Bookmakers Corals said that England were slight favourites "on their home ground". The irony of Lord's being considered home to women's cricket was not lost on the players.
The occasion did appear to get to the hitherto unflappable New Zealanders. Although Sarah Illingworth won the toss and stuck England in, from then on almost nothing went right for them.
Sarah Potter, a former England vice-captain who played at Lord's in 1987, wrote in the Times the next day: "When a young woman cricketer pushes open the little white gate to step on to the pitch at Lord's, something spidery crawls up the lining of her throat… the sight of all the nervously flushed faces and twitching limbs brought it all back. There they were again, spilling down the steps in their white skirts, fulfilling the impossible dream."
Janette Brittin, who in the course of her 48 became the first woman to score 1000 World Cup runs, recalled the moment she walked out to bat. "Never before have I gone out… with tears in my eyes, caused by the wonderful ovation from the members who lined our path through the Long Room, followed by the crowd's reception as we walked out to the middle."
New Zealand dropped four catches, including, crucially, Jo Chamberlain when she had made 7. Brittin and Carol Hodges, in her final match, added 85 for the second wicket, and then Chamberlain, a van driver from Leicester, bludgeoned an unbeaten 57 from 53 balls for the fifth wicket with Barbara Daniels.
Chamberlain fell for 38, aiming a massive slog towards the Tavern, and as she walked backwards towards the pavilion, shook her fist to encourage her partner to press on. "Even the normally reserved elderly gents massed in the members' stand stood to show their approval," Potter recalled.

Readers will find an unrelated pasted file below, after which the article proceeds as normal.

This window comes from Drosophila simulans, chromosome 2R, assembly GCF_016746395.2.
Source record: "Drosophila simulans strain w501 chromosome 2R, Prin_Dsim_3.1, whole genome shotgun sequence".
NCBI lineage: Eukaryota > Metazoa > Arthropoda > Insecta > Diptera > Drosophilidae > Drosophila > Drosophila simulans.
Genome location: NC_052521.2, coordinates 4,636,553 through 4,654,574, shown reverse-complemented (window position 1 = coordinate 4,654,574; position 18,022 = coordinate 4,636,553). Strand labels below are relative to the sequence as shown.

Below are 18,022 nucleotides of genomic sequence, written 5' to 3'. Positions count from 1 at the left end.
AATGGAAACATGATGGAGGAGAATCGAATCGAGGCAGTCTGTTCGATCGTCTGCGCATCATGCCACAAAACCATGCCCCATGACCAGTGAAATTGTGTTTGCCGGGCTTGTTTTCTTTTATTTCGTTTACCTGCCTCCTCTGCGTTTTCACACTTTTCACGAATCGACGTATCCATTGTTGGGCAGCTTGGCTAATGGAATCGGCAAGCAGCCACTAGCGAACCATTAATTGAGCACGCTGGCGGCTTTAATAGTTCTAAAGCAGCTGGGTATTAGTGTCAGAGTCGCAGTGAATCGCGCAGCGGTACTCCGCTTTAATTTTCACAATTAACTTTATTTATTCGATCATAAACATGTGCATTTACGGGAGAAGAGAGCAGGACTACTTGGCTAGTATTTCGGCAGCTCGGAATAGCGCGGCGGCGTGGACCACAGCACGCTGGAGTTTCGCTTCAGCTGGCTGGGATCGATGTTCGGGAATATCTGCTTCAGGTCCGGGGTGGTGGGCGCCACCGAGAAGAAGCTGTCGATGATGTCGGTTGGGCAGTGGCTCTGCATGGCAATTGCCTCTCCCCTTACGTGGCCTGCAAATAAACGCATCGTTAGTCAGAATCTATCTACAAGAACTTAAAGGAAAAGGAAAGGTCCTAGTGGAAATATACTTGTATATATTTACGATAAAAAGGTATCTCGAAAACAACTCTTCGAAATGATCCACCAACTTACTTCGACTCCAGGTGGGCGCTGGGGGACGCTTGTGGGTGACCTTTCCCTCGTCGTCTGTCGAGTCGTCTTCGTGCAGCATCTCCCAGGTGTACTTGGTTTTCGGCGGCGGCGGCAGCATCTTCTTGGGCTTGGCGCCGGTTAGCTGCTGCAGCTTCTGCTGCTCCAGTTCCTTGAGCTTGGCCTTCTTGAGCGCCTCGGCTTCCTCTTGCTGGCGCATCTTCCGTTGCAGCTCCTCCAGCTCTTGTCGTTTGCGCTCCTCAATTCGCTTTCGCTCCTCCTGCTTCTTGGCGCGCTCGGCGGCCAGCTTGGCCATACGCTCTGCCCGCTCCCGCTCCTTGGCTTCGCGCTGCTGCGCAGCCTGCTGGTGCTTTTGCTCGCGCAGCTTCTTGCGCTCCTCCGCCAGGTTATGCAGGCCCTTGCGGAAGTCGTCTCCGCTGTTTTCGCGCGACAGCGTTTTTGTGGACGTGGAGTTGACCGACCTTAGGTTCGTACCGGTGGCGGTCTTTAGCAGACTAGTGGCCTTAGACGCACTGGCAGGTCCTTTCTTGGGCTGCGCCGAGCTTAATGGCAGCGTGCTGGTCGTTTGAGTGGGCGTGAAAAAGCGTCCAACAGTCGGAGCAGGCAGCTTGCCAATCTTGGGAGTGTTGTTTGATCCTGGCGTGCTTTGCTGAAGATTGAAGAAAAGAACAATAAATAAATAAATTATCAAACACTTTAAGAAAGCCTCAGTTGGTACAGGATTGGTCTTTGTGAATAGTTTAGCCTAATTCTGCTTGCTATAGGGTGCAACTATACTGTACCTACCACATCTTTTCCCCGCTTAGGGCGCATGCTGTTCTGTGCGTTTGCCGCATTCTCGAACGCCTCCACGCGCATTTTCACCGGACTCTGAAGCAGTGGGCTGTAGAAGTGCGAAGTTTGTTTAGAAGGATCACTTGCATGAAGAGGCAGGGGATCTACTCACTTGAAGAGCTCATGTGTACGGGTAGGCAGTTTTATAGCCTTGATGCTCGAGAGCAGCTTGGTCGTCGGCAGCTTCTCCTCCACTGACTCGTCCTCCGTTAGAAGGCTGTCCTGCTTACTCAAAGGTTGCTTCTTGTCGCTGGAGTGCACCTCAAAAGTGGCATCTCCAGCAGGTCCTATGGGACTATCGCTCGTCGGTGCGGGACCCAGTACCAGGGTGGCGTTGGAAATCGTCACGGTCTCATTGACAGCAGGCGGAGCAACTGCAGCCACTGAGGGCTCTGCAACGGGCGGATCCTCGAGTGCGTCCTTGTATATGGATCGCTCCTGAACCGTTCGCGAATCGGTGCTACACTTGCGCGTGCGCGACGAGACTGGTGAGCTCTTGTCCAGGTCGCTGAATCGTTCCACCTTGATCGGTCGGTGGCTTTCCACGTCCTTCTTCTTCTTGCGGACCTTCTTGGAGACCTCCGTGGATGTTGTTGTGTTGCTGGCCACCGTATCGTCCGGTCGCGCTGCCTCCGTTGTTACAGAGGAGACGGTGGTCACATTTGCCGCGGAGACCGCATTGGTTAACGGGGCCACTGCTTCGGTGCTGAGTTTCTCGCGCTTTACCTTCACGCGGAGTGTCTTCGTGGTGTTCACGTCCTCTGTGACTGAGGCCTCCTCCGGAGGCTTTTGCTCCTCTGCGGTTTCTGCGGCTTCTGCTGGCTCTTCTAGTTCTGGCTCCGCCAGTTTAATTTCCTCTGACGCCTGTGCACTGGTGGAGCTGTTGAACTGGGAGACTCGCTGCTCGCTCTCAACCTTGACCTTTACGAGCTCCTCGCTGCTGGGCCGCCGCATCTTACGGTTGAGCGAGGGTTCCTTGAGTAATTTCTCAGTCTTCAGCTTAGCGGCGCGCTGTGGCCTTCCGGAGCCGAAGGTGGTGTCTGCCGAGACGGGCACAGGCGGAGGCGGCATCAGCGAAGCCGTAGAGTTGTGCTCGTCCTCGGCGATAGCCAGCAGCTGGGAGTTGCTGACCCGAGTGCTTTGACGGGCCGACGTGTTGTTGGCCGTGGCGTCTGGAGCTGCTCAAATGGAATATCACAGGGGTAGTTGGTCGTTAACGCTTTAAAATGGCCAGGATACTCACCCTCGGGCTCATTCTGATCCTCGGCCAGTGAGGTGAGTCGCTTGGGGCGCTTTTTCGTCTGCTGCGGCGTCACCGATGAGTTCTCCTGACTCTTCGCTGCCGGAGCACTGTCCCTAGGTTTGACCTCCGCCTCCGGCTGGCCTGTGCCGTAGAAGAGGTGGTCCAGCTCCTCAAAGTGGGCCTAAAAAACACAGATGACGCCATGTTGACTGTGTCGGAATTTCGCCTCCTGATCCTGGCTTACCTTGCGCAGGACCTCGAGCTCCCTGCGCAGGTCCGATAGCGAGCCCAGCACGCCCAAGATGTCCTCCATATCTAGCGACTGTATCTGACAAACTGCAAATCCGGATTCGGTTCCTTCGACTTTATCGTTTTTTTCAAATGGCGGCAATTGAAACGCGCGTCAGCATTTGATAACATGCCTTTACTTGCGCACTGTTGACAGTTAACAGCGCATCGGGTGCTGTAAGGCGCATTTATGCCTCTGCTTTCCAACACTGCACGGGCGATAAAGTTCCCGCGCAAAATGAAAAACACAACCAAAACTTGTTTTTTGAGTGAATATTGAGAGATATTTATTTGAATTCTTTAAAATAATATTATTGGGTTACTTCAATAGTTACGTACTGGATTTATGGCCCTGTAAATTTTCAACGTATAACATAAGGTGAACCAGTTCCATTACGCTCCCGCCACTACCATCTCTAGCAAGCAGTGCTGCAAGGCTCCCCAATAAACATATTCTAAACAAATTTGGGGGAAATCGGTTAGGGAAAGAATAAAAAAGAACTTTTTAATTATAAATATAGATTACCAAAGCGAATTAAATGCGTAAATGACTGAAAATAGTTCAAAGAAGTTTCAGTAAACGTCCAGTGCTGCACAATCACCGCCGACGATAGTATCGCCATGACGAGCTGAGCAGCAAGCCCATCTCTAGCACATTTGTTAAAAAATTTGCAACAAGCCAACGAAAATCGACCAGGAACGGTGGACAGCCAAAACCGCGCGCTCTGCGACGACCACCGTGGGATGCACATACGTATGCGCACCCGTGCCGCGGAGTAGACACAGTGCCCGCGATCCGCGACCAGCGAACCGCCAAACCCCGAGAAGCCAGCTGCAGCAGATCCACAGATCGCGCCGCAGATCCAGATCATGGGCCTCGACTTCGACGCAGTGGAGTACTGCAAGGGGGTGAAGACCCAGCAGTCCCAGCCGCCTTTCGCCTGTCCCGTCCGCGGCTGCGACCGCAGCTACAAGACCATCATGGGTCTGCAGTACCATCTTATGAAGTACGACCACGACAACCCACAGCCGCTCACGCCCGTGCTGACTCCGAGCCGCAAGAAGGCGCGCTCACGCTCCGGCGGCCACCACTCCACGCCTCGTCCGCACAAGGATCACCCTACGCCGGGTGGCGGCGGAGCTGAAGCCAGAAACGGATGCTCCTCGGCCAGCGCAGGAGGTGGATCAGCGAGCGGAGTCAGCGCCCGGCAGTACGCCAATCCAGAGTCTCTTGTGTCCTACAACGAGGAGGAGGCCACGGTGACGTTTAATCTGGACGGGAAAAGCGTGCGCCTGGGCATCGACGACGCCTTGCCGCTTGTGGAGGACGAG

Up went her arms - the ball was last seen heading aerially towards Swiss Cottage - and she stampeded off into the arms of the awaiting supporters who had already streamed out of the stand and flooded on to the pitch
MIke Selvey describes the moment of victory
England finished on 195 for 5 from their 60 overs, the last 12 producing 81. New Zealand had not had to chase more than 96 in any of their previous matches.
New Zealand started solidly but then, again, it all seemed to get too much for them. Chamberlain came into the attack and immediately had Kirsty Bond brilliantly caught by Suzy Kitson at gully, and to underline the sense she could do no wrong, then scored a direct hit from cover to run out Debbie Hockley, New Zealand's leading batsman and the scorer of their only fifty of the fortnight.